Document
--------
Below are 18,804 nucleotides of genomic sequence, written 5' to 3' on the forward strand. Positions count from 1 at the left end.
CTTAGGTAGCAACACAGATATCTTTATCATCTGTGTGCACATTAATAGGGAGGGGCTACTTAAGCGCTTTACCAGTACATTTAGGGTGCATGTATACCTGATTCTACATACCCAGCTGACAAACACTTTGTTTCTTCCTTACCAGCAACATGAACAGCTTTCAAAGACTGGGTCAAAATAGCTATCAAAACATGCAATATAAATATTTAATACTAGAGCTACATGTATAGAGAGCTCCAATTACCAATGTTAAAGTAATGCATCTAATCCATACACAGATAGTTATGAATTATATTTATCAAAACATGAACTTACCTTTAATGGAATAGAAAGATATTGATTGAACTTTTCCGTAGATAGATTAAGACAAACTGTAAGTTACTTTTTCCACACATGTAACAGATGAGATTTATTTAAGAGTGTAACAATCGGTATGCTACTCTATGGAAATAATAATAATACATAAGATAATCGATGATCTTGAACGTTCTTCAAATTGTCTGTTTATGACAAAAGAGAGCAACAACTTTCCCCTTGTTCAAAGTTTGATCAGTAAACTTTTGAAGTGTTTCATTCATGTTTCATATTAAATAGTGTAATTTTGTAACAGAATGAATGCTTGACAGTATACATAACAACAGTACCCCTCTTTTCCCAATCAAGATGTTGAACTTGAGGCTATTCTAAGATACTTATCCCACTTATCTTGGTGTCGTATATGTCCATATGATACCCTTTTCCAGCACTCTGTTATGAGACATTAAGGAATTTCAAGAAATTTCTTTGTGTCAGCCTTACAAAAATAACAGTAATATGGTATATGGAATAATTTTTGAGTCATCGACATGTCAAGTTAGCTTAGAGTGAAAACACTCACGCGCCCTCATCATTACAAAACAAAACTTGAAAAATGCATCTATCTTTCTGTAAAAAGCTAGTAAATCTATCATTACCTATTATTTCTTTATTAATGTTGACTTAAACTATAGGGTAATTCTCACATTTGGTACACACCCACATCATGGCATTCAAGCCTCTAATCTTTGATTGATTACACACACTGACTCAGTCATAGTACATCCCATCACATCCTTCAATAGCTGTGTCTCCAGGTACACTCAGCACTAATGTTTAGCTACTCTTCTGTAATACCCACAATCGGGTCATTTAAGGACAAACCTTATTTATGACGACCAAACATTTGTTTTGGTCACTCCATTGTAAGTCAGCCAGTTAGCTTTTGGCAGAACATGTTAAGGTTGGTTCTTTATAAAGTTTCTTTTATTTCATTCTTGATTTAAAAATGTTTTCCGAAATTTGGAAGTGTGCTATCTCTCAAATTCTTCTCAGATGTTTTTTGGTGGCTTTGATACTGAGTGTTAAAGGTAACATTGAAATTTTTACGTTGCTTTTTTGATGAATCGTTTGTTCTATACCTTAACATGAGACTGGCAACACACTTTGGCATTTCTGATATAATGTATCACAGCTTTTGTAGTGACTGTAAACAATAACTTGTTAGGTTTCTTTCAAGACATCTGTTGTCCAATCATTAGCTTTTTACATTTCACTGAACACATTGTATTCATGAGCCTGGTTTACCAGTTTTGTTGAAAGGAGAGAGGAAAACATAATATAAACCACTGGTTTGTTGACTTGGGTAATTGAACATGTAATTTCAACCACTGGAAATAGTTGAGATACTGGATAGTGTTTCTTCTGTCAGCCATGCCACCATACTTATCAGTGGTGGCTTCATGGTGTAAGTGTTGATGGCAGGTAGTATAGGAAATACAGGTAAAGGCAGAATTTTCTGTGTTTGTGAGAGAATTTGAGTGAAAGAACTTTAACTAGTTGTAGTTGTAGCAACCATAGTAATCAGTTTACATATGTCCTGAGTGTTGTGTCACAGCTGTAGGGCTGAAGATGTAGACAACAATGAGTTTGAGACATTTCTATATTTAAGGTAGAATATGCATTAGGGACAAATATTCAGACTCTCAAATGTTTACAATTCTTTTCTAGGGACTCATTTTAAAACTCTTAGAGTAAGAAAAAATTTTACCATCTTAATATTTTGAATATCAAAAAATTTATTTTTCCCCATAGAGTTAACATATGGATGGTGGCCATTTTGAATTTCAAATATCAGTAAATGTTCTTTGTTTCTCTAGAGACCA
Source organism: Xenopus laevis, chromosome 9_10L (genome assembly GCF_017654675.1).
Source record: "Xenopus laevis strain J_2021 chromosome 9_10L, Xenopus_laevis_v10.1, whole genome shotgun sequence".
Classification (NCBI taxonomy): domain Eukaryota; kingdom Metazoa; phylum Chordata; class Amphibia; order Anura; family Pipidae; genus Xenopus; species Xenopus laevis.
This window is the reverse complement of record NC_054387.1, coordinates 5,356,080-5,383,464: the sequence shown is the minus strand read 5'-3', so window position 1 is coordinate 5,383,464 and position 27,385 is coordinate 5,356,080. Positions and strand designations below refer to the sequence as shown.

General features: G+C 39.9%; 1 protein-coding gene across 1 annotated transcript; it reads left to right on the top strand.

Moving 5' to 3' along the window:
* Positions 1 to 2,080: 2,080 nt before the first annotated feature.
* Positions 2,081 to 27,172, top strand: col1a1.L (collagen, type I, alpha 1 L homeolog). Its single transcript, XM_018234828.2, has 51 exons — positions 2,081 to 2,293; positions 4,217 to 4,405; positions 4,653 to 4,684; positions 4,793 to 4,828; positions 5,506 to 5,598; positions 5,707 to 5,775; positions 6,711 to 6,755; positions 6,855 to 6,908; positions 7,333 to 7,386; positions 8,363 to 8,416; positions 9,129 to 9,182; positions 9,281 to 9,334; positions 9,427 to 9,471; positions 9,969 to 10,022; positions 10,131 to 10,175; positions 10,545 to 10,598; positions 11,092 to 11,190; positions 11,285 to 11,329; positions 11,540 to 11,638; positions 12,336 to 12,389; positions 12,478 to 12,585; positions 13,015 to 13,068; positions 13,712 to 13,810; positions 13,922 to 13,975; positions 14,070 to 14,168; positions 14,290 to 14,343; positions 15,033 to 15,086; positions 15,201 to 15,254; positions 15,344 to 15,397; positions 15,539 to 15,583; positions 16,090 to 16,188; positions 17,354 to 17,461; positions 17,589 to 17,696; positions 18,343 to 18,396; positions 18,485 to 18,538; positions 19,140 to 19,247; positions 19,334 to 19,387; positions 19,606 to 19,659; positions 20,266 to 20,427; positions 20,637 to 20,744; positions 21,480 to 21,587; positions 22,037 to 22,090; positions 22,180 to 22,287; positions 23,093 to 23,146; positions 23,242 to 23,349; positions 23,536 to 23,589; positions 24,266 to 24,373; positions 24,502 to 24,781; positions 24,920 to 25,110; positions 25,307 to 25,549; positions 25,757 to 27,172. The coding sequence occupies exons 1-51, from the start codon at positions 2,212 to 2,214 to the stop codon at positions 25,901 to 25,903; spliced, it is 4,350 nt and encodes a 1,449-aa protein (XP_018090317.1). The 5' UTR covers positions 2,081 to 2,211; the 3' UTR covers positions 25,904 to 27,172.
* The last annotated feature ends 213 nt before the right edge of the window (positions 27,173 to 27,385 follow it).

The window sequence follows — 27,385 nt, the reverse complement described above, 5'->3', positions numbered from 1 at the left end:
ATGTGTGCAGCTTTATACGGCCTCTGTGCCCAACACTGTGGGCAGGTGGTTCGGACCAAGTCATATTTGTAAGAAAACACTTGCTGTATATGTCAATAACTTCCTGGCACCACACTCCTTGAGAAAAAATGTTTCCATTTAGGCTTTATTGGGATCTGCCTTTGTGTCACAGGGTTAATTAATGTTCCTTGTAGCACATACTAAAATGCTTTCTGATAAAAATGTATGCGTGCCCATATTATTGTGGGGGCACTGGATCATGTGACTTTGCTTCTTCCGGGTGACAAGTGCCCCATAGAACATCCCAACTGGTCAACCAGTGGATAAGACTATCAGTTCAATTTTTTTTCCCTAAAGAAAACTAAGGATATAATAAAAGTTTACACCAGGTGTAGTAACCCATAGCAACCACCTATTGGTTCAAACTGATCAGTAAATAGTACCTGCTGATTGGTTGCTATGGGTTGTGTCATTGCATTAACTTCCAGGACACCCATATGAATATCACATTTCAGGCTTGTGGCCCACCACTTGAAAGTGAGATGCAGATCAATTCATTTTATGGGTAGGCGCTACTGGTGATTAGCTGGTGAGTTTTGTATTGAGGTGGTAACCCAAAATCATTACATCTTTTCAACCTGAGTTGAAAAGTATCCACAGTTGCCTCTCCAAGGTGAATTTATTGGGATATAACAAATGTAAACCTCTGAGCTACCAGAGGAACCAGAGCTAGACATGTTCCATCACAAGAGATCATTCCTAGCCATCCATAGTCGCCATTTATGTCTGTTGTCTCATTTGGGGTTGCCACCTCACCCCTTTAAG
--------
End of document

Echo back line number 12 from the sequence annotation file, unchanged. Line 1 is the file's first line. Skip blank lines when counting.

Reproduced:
The window sequence follows — 27,385 nt, the reverse complement described above, 5'->3', positions numbered from 1 at the left end: